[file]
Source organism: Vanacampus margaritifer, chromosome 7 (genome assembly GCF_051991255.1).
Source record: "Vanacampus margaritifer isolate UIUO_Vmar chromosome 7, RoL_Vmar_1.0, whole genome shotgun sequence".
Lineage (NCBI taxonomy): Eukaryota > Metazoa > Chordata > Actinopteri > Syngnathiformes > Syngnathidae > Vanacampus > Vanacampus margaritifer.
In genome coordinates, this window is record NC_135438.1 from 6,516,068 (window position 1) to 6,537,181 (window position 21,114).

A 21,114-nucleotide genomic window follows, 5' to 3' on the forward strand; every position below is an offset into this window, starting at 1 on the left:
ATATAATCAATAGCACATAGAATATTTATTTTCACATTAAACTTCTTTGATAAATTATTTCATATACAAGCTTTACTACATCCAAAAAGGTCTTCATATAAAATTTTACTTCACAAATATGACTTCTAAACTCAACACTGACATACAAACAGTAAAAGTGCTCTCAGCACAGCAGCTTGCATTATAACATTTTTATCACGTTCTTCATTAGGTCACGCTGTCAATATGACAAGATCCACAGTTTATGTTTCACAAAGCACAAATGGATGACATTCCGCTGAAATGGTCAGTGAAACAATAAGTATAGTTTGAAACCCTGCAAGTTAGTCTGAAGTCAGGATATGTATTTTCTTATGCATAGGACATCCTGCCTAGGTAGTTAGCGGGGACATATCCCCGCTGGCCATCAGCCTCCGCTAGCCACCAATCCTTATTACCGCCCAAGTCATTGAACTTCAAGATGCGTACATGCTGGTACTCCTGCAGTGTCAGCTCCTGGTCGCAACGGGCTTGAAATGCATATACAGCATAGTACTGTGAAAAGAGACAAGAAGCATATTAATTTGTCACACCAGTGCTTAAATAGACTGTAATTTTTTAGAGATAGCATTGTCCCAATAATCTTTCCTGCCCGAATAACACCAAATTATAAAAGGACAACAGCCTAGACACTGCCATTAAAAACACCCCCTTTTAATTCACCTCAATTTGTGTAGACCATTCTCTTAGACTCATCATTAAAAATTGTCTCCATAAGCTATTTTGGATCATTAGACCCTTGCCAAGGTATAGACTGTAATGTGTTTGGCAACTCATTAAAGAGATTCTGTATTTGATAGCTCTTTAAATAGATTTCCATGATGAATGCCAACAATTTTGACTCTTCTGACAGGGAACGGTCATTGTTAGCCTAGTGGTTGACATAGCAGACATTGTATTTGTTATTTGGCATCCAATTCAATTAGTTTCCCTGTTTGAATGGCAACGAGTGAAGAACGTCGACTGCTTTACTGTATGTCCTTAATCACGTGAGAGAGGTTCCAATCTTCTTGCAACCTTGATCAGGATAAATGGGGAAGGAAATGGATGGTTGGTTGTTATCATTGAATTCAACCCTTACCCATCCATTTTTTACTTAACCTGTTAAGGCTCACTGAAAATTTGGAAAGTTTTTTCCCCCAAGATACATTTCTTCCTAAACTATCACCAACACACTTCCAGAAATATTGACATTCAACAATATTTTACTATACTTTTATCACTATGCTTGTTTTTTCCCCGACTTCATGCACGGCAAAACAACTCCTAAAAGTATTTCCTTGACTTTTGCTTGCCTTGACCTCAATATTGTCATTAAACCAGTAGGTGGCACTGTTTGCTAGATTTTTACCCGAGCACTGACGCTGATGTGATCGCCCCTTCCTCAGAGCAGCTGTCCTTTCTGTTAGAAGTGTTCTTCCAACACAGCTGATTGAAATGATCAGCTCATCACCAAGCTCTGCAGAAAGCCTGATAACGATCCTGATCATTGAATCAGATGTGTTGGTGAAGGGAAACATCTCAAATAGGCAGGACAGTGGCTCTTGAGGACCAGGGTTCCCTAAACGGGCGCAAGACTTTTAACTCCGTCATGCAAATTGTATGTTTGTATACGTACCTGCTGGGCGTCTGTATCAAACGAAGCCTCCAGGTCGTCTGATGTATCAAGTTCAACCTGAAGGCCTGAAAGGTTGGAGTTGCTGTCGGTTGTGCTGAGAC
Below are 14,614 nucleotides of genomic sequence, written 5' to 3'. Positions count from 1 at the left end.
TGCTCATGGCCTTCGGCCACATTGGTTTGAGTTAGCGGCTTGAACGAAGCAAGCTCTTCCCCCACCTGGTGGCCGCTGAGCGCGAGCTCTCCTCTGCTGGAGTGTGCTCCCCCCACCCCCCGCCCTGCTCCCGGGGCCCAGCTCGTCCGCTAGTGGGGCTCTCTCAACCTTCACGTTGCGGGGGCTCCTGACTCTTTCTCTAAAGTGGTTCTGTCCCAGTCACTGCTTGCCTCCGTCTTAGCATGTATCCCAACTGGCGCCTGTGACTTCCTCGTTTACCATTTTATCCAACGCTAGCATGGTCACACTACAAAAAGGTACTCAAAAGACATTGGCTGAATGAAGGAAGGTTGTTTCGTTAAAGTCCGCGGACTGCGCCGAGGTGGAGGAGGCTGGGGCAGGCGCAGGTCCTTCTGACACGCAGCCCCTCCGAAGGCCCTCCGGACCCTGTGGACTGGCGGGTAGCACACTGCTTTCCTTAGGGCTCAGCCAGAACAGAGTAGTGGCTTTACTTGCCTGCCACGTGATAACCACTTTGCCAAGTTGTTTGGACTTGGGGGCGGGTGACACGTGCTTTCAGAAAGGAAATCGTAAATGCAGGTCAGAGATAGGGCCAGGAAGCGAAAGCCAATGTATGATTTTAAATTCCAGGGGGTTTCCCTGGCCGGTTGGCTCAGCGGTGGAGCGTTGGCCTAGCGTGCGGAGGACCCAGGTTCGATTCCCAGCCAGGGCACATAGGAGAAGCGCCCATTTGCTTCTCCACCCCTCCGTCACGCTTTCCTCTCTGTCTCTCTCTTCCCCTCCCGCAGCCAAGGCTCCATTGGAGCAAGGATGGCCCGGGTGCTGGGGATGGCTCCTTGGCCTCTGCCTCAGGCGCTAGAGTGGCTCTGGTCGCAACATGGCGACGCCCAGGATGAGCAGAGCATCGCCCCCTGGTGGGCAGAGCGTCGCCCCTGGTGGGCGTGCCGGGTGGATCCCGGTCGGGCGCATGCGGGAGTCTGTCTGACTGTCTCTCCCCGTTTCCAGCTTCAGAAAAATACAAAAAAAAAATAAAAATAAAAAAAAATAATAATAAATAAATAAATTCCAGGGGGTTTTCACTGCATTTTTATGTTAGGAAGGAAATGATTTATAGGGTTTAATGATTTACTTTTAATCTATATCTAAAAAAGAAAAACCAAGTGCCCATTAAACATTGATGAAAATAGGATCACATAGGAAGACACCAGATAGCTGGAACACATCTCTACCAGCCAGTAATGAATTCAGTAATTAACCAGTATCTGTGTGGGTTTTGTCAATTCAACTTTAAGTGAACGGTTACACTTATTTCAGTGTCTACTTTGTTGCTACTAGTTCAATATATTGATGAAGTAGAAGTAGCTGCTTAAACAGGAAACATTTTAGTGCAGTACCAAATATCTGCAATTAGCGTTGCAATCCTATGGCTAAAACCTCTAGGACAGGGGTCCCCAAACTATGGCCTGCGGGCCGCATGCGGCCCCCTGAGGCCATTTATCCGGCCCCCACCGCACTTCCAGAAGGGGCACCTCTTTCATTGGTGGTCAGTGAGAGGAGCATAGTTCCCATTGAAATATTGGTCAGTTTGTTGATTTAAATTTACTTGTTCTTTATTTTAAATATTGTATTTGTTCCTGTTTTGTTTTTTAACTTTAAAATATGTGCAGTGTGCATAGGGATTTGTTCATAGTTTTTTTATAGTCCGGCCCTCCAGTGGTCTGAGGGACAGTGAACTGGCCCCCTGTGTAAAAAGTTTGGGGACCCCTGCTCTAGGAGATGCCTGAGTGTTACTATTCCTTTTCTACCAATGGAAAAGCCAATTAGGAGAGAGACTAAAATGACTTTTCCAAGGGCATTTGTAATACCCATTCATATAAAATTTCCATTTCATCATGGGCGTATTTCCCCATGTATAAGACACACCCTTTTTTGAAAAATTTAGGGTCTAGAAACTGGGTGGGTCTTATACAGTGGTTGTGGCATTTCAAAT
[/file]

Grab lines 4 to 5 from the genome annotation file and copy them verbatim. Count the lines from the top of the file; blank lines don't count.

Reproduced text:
In genome coordinates, this window is record NC_135438.1 from 6,516,068 (window position 1) to 6,537,181 (window position 21,114).

A 21,114-nucleotide genomic window follows, 5' to 3' on the forward strand; every position below is an offset into this window, starting at 1 on the left: